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Petrochemical Industry Hiding Benzene Dangers

Published on Feb 4, 2015 at 10:57 am in Dangerous Drugs.

The petrochemical industry has spent at least $36 million to fund scientific research trying to minimize the dangers of benzene. This effort comes after independent studies have linked benzene to leukemia and other cancers.  In 2004, the National Cancer Institute reported a study finding there’s no safe exposure level for people working with benzene.

Exposure dangers

Workers in the petrochemical industry have been among the most exposed to benzene and its effects. Benzene is a component of crude oil, and is used to make plastics, lubricants, dyes, pesticides, and adhesives. Over the last 10 years, lawsuits have been filed on behalf of workers who were sickened or died from benzene-related exposure, yet the industry is still trying to debate whether benzene is causing these rare cancers and other illnesses.

Federal regulators have instituted limits on benzene exposure. Peter Infante, a former director at the Occupational Safety and Health Administration, told the Center for Public Integrity: “You’re still seeing elevated risks of leukemias and lymphomas among occupational groups exposed to benzene, as well as populations being polluted from these benzene sources.”


The Center for Public Integrity investigated the efforts of oil and chemical corporations, working with their trade association, the American Petroleum Institute, to cover-up or minimize the dangers of benzene. Their review of internal records, produced in part during lawsuits, “reveals the petrochemical industry went to great lengths to rebut studies showing harmful effects of benzene in low doses.”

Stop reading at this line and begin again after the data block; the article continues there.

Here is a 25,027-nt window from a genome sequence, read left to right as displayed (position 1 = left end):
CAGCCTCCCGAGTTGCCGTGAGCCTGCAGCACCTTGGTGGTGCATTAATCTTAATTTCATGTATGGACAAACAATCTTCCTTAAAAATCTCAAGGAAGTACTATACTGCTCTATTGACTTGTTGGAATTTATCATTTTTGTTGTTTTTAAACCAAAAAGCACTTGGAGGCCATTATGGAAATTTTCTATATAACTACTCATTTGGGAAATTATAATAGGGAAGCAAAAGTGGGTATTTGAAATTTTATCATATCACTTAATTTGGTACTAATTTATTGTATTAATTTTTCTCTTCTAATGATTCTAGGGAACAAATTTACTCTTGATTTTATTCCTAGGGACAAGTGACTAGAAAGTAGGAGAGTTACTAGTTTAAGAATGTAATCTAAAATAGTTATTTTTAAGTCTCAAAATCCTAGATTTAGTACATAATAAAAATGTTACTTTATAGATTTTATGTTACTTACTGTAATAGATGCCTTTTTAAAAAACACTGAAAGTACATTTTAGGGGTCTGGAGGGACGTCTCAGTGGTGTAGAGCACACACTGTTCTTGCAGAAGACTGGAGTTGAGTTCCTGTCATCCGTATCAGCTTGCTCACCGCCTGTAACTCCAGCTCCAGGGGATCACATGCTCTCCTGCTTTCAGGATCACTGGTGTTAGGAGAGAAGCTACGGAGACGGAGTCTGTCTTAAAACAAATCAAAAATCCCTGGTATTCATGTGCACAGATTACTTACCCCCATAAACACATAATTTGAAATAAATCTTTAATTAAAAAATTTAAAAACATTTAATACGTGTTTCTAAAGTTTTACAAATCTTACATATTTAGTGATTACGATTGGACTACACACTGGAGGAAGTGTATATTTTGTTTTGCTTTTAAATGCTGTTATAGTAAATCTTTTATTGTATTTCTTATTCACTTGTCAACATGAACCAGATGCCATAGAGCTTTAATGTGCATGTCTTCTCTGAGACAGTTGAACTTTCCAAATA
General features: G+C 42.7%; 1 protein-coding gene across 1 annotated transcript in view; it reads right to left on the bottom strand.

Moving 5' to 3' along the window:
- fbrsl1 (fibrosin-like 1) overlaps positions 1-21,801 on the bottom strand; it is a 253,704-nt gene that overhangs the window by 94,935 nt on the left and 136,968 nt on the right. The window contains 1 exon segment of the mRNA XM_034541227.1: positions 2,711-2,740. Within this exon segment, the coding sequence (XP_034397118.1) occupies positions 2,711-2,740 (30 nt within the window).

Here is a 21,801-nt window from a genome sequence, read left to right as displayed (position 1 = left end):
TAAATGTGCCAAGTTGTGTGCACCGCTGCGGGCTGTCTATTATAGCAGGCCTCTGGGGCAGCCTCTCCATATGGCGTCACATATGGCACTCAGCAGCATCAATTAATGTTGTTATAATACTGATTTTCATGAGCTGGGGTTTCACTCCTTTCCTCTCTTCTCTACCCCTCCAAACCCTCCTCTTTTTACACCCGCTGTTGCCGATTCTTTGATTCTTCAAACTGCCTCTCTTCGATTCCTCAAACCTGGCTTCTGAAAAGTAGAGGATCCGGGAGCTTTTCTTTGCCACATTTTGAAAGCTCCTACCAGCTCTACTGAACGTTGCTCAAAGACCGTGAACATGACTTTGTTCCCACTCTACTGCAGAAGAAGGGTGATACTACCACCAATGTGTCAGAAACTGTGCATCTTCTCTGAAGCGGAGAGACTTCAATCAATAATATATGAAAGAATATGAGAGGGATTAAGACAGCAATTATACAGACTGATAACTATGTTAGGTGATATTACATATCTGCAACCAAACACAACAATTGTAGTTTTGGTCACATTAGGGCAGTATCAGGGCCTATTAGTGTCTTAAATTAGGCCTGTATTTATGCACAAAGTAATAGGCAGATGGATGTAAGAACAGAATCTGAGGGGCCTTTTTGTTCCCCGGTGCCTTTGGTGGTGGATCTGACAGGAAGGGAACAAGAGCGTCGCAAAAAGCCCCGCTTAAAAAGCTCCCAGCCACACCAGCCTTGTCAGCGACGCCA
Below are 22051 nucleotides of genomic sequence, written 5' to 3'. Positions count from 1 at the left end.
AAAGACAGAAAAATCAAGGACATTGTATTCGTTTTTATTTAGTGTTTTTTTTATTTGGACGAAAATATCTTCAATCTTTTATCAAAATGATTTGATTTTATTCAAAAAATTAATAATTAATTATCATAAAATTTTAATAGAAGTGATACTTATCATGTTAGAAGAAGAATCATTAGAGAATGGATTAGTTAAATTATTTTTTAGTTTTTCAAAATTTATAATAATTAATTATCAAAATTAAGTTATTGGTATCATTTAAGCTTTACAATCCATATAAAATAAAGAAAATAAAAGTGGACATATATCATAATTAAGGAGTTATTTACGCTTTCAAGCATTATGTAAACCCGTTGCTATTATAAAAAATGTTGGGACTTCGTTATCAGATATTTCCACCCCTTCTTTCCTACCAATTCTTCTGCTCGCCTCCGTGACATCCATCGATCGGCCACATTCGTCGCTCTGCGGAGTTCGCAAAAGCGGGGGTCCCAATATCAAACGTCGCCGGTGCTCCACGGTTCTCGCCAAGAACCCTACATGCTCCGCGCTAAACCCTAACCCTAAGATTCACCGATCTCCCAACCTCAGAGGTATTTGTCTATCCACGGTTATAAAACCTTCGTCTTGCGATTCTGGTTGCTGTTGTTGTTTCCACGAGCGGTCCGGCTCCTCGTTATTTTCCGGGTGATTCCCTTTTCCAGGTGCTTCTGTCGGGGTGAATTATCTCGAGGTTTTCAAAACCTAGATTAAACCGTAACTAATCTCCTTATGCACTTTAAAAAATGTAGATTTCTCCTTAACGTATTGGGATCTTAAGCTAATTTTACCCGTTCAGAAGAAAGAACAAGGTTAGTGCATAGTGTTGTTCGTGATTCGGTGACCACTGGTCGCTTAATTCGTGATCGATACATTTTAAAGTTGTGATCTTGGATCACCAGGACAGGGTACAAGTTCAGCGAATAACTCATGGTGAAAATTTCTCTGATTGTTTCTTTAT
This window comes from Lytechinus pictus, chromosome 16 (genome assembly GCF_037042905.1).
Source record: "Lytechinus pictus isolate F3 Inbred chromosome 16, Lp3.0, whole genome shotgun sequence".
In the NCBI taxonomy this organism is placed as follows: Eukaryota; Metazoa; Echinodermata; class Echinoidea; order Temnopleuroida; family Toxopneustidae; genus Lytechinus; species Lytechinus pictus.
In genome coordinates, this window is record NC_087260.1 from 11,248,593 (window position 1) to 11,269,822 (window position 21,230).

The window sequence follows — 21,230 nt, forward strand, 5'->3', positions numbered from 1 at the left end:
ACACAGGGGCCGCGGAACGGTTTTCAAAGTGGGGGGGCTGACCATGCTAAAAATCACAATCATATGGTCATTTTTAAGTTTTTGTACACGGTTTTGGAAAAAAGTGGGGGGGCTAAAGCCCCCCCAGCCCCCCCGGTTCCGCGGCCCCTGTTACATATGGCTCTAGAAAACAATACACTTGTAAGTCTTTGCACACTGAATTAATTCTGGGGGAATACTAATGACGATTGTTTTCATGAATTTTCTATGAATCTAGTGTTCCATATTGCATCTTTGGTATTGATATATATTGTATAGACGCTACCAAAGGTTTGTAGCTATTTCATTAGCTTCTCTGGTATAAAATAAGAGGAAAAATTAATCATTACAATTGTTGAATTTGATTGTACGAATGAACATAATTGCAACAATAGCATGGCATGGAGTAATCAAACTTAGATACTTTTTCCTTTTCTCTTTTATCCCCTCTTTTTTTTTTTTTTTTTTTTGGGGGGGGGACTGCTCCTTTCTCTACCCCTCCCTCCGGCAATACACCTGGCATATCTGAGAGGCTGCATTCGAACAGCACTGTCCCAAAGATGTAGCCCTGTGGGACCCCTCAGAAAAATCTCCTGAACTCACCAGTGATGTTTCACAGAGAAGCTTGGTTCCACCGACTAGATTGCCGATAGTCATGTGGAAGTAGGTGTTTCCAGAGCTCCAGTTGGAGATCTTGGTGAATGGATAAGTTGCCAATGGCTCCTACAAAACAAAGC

Five major companies paid for research in China, where Benzene is still being used in workplaces: British Petroleum, Chevron, ConocoPhillips, ExxonMobil and Shell Chemical. One study, called the Shanghai Health Study, was supposed to look at how benzene exposure affects workers’ health; however, reports indicate the study, overseen by the American Petroleum Institute, is not objective.

The Center for Public Integrity notes this is a similar strategy undertaken by the tobacco, asbestos, and plastics industries — trying to buy their own “science” in the face of growing evidence of the dangers of benzene exposure.

“The more they feel threatened by the outcome of independent research, the more they will quote-unquote invest in their own,” Celeste Monforton, a public health researcher at George Washington University told the Center for Public Integrity. “Litigation is continuing and potential for environmental exposures is still significant,” she said. “They need to protect their economic interests.”